In the proposed finding by the Bureau of Indian Affairs in response for the Ramapoughs' request for federal recognition, the BIA did not find proof of ancestry to a historical Native American Tribe::"In making this Final Determination, the BIA has reviewed the evidence used to prepare the Proposed Finding, the RMI response to the Proposed Finding, and additional research conducted for the Final Determination by BIA staff. None of the interested party or third party comments were directed to the specific genealogies of the RMI progenitor families. None of the interested party or third party comments provided substantive proof that the earliest proven RMI ancestors descended from a historical tribe of North American Indians. Therefore, the third-party comments were not directly pertinent to criterion 83.7(e)." :...:"None of the outside observers cited in the RMI Response provided documentation of actual tribal descent. Statements of generically "Indian" characteristics are not equivalent under the 25 CFR Part 83 regulations to documented descent from "a historical Indian tribe or from historical Indian tribes which combined and functioned as a single autonomous political entity." Statements concerning more general "Indian" descent are not in themselves adequate to meet criterion 83.7(e), and must also be evaluated in the full context of the available evidence." :..:"In conclusion, the origins and parentage of the earliest genealogically proven ancestors of the petitioner are not known. The petitioner has not demonstrated that their earliest documented ancestors were members of a historical North American Indian tribe, nor has the petitioner documented that their earliest proven progenitors descended from any known historical tribe of North American Indians. Without documentation, the BIA cannot make an assumption, on the basis of late 19th-century and early 20th-century ascriptions, that these unknown RMI ancestors were members of a historical North American Indian tribe. The petitioner has not presented acceptable evidence that the RMI descend from a historical Indian tribe, or from tribes which amalgamated and functioned as a single unit, either as individuals or as a group." [ [http://www.bartlconsult.de/bc/proseminar/literatur/Ramasum.htm Summary Under the Criteria and Evidence for Final Determination against Federal Acknowledgment of the Ramapough Mountain Indians, Inc.] Criterion 83.7(e)]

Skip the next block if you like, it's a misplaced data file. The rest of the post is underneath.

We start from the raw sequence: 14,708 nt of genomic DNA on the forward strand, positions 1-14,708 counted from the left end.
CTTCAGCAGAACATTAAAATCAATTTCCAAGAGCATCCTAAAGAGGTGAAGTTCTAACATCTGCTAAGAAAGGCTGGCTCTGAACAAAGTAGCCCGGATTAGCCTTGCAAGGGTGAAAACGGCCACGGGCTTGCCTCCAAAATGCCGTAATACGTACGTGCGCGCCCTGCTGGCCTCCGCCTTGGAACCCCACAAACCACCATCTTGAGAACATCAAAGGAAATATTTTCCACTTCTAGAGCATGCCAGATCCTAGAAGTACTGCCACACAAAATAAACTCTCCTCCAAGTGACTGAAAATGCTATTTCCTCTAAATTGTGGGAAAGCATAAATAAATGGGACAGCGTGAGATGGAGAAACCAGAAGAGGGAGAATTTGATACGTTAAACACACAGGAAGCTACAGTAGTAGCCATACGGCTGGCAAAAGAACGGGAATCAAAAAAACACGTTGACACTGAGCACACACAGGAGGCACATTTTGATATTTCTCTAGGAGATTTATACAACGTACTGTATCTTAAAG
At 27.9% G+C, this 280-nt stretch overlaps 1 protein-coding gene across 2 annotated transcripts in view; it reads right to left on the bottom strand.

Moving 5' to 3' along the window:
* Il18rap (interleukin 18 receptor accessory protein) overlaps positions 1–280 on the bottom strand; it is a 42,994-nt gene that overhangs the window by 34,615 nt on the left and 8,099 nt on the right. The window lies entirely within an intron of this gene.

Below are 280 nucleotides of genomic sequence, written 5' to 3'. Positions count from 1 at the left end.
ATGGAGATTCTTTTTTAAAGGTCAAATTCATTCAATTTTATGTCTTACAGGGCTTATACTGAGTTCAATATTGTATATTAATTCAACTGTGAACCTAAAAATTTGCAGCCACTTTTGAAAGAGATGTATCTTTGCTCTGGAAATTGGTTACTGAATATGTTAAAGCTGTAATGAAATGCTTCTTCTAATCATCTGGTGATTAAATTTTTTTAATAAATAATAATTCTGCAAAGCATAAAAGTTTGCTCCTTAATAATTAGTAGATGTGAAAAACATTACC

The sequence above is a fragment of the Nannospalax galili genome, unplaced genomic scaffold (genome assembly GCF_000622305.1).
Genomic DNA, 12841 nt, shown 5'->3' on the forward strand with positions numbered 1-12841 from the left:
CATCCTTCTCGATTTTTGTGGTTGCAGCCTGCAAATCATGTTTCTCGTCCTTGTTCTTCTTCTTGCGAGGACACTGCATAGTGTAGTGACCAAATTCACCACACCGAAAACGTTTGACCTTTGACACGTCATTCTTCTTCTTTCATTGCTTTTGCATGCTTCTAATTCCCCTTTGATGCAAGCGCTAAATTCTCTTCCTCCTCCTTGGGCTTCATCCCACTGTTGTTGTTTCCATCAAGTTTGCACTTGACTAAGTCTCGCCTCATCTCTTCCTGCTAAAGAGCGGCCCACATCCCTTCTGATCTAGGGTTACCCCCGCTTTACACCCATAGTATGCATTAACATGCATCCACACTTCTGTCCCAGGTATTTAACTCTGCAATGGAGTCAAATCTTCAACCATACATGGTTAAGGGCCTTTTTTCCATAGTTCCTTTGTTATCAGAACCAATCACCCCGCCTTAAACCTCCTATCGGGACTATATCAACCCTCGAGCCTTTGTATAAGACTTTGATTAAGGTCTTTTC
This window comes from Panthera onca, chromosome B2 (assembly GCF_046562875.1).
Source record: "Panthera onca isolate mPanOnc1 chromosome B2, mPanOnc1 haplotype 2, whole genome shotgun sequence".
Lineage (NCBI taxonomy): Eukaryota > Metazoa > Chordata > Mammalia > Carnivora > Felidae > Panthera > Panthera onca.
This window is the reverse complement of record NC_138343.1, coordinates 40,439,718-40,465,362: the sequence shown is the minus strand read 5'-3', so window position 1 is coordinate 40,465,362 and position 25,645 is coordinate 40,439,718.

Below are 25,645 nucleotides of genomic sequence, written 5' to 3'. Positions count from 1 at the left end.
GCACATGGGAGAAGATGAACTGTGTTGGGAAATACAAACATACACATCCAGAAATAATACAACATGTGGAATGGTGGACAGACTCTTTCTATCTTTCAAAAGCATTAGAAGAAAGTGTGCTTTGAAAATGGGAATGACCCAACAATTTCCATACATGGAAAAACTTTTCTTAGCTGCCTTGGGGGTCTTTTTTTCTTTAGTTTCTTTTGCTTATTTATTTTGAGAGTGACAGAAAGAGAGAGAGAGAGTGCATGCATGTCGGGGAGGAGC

Before 1870, the State of New Jersey Census grouped the population into three categories - White, Black (free), and Black (slave). In 1870, New Jersey began recording Native Americans and 16 were documented. [ [http://mapmaker.rutgers.edu/REFERENCE/Hist_Pop_stats.pdf Population Division Working Paper No. 56 ] ] Herbert C. Kraft Kraft, Herbert C., 2001. "The Lenape-Delaware Indian Heritage", Lenape Books p. 564:66] stated "The Ramapough petitioned for federal recognition on August 14, 1978. In April of 1993, Kraft, Herbert C., 2001. "The Lenape-Delaware Indian Heritage", Lenape Books p. 564:66] the opponents of Ramapo recognition led by casino owner Donald Trump and two Bergen County Representatives charged that "the Ramapo would bring in Indian gaming associated with organized crime." [ "Calculated Gamble; Trump cries foul over Indian casinos," Newsday (May 4, 1993 City Edition): Business Section, p. 41] The agency rejected the petition on December 8, [1993] . [http://www.bartlconsult.de/bc/proseminar/literatur/Ramasum.htm Summary Under the Criteria and Evidence for Final Determination against Federal Acknowledgment of the Ramapough Mountain Indians, Inc.] , accessed January 14, 2007] On November 17, 1993, US Member of Congress Robert Torricelli and Marge Roukema announced in the media that the Ramapough had been denied recognition by the BIA. The draft report had not yet been reviewed by the Assistant Secretary. The Ramapough requested an investigation and were ignored. The Ramapough, who are opposed to gambling, are now appealing the BIA's decision.

References

External links

* [http://www.state.nj.us/state/archives/american_indian/ramapough.html Ramapough Mountain history (State of New Jersey)]
* [http://www.northjerseyhistory.org/pubs/pubs.htm Indians in the Ramapos: Survival, Persistence & Presence]
* [http://www.ramapoughlenapenation.org The Official Tribal Website of the Ramapough]
*Quinnipiac